Overall, I would recommend skipping this book and reading Marcelo Gleiser's "Island of Knowledge", who did give the second essay presented in this book and will give the listener a more coherent sense on the limitations of science than this book does.

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  • Jared
  • 2015-03-13

Excellent - "science" is not a monoculture

This is a great listen, especially if you or anyone you discuss science with is caught up in the false dichotomy of "mainstream" vs fringe scientific communities and models.

The only real spoilers were one of the narrator's - David Colacci - persistent ignorant misreads - for instance, changing F=ma (mass * acceleration) into "f equals 'ma'" (as in "mom") [yes, really!], and pronouncing Tycho Brahe's name "tee-koe bra" every time. .. but definitely something anyone interested in science will benefit from listening to.

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  • Jonathan Lowe
  • 2015-02-28

Comprehensive

This always interesting book explores the edge of many science questions, proposing that those beliefs which scientists have long held need to be reexamined because science is always about progress little by little, and only rarely by discovery. Narration is always spot on.

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  • Carl D. Wilson
  • 2015-02-28

his love of big words equal snooze fest.

could be a great topic to bring to the masses but his love of big words and complete inability to talk in common language make this a total failure.

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  • Lthn
  • 2015-03-02

Tongue in cheek or sour grapes?

Any additional comments?

The auther sounds as though he would like to play with the big boys at CERN. He so would like to exchange his Vander Graaf generator for a Large Hadron Collider. Brockman seems to be of the opinion that "Higgs boson" should really be named "Brockman boson". If only he was a particle scientist the Noble prize would have been his.

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  • Errol
  • 2015-04-26

Misleading Title

Would you try another book from John Brockman and/or David Colacci and Susan Ericksen ?

Not likely.

What was most disappointing about John Brockman’s story?

There was no substance to it. As I listened to the entire book I was getting angry at myself for continuing in the expectation that things would get better.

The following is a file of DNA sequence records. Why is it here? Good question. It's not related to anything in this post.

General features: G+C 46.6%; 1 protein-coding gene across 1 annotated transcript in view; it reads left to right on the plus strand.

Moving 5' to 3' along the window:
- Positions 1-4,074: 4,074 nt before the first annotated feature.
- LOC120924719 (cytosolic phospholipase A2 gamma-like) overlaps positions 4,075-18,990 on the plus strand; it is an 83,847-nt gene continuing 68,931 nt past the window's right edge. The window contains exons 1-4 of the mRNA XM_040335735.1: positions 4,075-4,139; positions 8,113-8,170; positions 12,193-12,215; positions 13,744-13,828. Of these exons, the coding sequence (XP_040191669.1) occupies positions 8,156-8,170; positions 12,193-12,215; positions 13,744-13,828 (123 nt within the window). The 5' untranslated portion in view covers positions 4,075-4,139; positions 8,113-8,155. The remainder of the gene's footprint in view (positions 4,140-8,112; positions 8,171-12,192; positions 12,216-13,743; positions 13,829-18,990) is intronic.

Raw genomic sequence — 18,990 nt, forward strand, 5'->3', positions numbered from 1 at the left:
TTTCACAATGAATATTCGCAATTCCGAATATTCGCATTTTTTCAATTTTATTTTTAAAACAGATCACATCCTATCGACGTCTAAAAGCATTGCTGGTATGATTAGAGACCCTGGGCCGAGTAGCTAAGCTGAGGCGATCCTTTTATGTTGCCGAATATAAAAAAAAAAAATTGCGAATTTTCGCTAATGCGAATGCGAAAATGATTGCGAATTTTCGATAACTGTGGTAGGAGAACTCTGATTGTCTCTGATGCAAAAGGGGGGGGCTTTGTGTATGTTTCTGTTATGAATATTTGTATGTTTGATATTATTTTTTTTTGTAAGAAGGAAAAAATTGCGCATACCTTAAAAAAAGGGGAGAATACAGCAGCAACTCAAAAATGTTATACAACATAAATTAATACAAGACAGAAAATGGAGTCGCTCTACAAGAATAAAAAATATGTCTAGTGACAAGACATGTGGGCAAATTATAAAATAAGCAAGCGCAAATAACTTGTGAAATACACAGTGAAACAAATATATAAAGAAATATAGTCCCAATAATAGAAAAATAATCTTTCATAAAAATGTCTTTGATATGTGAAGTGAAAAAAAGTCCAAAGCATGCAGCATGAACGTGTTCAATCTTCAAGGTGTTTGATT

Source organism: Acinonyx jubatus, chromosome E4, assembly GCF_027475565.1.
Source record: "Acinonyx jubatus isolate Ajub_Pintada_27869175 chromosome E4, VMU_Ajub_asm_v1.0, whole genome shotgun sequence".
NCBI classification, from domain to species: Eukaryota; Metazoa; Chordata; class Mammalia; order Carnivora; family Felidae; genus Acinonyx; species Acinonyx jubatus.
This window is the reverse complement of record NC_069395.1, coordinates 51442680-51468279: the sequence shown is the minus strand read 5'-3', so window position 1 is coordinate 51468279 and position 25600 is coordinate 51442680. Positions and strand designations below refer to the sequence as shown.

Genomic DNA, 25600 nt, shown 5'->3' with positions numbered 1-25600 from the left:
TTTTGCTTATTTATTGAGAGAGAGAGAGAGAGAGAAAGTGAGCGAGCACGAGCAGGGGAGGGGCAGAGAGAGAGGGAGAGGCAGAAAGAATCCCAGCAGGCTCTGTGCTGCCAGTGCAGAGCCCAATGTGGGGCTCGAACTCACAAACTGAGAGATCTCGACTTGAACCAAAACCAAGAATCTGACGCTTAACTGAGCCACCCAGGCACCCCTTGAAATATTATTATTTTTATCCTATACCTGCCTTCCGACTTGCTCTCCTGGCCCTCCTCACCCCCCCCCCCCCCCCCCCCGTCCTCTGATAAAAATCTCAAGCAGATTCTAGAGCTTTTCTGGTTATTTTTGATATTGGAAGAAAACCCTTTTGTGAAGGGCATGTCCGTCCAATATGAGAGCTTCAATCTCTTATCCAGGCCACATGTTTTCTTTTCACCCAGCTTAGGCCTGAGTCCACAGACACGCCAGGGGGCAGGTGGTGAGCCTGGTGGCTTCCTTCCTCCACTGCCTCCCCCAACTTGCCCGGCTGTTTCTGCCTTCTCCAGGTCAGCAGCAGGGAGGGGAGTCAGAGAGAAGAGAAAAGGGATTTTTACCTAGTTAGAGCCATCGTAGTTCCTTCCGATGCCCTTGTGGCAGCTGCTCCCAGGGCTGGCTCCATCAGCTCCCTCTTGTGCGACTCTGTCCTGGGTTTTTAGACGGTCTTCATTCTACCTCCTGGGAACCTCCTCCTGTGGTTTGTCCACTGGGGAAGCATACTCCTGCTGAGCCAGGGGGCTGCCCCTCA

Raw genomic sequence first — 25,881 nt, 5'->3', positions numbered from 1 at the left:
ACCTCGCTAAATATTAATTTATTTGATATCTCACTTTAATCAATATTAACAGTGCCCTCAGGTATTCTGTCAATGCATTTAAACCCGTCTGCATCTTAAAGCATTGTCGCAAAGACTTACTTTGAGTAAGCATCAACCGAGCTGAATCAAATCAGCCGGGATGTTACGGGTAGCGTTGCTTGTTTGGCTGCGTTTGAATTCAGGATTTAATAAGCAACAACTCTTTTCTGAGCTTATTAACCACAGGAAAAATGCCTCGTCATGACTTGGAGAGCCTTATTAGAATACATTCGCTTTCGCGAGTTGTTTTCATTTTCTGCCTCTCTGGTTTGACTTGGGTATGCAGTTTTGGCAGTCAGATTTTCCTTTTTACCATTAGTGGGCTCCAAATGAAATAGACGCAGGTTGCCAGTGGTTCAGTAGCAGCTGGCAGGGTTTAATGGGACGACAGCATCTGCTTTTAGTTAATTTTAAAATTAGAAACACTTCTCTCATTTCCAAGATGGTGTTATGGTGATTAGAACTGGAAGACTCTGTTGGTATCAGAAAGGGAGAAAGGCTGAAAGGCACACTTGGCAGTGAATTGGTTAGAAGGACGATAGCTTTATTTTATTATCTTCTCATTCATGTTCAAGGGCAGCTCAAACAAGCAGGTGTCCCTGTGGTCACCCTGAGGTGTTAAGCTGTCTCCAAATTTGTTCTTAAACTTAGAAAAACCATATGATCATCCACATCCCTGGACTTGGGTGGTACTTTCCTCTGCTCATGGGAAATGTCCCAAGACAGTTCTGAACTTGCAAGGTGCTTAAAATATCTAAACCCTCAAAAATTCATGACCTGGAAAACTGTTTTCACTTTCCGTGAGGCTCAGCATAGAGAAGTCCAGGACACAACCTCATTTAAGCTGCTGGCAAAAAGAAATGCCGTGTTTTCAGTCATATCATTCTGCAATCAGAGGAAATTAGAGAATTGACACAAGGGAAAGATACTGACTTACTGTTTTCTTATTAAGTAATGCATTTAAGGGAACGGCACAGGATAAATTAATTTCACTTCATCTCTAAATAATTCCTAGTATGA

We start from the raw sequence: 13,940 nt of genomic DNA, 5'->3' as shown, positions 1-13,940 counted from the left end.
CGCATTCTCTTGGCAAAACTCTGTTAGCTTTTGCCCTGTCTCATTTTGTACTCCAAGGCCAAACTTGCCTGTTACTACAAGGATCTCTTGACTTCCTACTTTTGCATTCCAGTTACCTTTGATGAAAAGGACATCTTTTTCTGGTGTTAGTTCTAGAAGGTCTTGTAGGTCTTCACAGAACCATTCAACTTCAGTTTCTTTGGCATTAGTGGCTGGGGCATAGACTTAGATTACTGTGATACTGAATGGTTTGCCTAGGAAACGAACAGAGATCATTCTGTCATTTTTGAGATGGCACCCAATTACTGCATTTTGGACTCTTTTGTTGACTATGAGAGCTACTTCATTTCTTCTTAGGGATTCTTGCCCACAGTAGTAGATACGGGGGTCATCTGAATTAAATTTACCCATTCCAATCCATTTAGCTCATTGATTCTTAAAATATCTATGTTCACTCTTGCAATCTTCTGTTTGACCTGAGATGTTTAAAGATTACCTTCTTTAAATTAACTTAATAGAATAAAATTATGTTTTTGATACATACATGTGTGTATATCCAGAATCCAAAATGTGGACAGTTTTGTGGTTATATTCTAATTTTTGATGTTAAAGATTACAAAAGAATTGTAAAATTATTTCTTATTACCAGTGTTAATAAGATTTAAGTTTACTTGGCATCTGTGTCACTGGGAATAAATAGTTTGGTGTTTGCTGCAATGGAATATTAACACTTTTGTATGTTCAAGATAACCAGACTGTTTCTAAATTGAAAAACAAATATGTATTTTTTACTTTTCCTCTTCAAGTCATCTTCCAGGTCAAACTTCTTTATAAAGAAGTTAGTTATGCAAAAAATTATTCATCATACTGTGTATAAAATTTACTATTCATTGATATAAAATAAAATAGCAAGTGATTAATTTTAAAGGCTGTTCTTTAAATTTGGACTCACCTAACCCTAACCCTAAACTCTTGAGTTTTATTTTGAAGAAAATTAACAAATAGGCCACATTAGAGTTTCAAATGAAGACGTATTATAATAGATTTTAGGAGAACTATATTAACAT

What about David Colacci and Susan Ericksen ’s performance did you like?

They were good.

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  • J
  • 2015-03-05

Good Idea....not meant for audiobook

What did you like best about This Idea Must Die? What did you like least?

There's some ok ideas in this. Some of them are not that new though and anyone who keeps even mildly up to date with science will have already heard several of these. Overall it wasn't a good implementation of an audiobook...maybe it just wasn't meant to be one.

What didn’t you like about David Colacci and Susan Ericksen ’s performance?

Voices are fine and production quality is ok (not noisy or anything). There are several mispronunciations that I think are inexcusable....For a book about science, it is not permissible to pronounce the equation "F=ma" as "Eff equals maaaa". How did that get past editors or whoever quality controls this? There are a few other mispronunciations that really jarred me too throughout, though they weren't science-specific...just general word pronunciations. "Disservice" with emphasis on the last syllable which totally threw me off and I had to re-listen in order to get at what was trying to be said. It is almost as if it wasn't edited or they didn't have time to go back and check for these.

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  • Tom Deaderick
  • 2016-05-03

what a disappointment

Authors were so caught up in politically correct nonsense like climate change and Global government that they missed a good opportunity to communicate actual science.

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  • Sean
  • 2016-02-23

It's a grand ideological birthday full with wisdom

It certainly took a little time to finish but it was worth every waking moment. These books are a buffet of food for thought! This is a great read for anyone who enjoys a good idea focused discussion.